The political stalemate in Burma appeared to be moving a bit closer to resolution as the United Nations intensified its mediation efforts between the military government and Burma's key democracy group.
At times, the long running talks between Burma's main democracy party and the military government of Burma appeared to be stuck in low gear.
U.N. special envoy for Burma, Malaysian diplomat Razali Ismail, had quietly encouraged the two sides to continue their delicate negotiations, sometimes directly between key leaders, at other times through intermediaries.
On one side - Aung San Suu Kyi, the daughter of Burma's independence leader and 1991 Nobel peace prize laureate. On the other, the State Peace and Development Council, which took power in a 1988 coup and refused to turn over power to civilians even after a 1990 election won by the NLD.
Key issues for the NLD: the release of all political prisoners, full freedom of movement for party members, and moving the talks beyond confidence building.
Among issues for Burma's military, preservation of Burma as a union, and assurances senior leaders would not face retribution as part of any transition to civilian rule.
Noted Burma watcher David Steinberg, the head of Asian studies at Georgetown University, describes what he says could be the key elements of a compromise: "A compromise which would essentially set aside the issue of the election of May, 1990 and try and move forward with some sort of agreed plan, which would give the opposition the freedom to operate as a real political party and at the same time assure that the military's goal of a united country under some sort of political arrangement would take place and that the military would protect its own interests," he says.
Mr. Steinberg says Burma's political history provides a precedent for a transition to civilian rule. A timetable, he adds, will be important: "A timetable which would say by [a certain] date we will do such and such, we will agree that the national convention will meet, with the NLD in attendance to consider the next stage in a constitution," he says. "That you would have a set of dates by which you could then gauge progress."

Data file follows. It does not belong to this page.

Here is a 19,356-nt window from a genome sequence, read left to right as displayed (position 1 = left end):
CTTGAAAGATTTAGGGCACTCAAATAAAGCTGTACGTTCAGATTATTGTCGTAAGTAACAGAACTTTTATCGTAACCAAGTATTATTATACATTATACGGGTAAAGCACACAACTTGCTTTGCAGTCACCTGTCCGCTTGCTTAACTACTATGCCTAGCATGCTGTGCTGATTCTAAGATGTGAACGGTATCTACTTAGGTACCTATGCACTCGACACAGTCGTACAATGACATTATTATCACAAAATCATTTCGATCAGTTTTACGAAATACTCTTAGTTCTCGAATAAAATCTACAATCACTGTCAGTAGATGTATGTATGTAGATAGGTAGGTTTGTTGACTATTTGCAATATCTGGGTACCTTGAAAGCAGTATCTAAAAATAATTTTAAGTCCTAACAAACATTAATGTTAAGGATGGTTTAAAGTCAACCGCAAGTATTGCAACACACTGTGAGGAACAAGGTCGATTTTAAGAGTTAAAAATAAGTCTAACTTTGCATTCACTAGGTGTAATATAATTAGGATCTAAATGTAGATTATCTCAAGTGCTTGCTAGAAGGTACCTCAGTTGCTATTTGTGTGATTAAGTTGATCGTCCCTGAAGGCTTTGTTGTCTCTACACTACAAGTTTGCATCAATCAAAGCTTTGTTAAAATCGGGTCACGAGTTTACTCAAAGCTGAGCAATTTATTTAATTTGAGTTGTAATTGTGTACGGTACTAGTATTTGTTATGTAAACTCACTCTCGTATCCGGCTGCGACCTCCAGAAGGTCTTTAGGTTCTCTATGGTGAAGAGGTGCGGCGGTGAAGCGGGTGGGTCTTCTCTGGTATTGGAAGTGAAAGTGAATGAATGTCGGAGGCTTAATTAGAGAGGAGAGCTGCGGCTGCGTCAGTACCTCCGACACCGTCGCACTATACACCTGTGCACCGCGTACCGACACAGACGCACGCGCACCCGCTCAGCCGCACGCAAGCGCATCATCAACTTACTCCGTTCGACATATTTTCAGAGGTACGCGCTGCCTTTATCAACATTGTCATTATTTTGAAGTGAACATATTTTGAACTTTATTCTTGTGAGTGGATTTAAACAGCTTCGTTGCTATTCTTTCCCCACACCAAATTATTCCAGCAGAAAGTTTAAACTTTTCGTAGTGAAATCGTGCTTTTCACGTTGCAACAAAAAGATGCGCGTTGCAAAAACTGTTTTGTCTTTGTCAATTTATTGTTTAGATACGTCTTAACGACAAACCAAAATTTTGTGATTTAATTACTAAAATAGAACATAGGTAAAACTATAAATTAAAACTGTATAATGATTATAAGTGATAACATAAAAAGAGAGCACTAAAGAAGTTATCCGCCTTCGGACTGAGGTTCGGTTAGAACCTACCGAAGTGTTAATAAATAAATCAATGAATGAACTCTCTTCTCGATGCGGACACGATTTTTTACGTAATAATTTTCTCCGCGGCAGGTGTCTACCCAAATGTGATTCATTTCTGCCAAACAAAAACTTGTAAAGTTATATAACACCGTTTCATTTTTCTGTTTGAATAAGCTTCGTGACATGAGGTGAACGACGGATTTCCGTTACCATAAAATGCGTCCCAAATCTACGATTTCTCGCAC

Thaung Tun is representative of the exile government at the United Nations. He speaks of room for compromise on the sensitive issue of the 1990 election result, and offers a reassurance to the military. "We have no objection to the role of the military in a democratic transition. So based on that concept, which has been agreed in the democracy movement, we can find some sort of creative means to acknowledge the results of the 1990 election without disrupting the national reconciliation process," he says.
At year's end, the U.N. General Assembly said it was cautiously encouraged by signs of progress, but urged the military to take urgent and concrete measures to ensure establishment of democracy. Here is how U.N. spokesman Fred Eckhard summarized U.N. envoy Razali's latest visit to Rangoon: "Mr. Razali was pleased that all parties remain committed to the process of national reconciliation and democracy and he is hopeful that some significant progress could be achieved in the near future," he said.
In December, the military government, without mentioning specifics, said it is committed to creating, what it called, a functioning democracy. But there were new warnings of impatience from the NLD; any further delay, said Aung San Suu Kyi, could lead to undesirable negative effects.
Part of VOA's Year End Series for 2001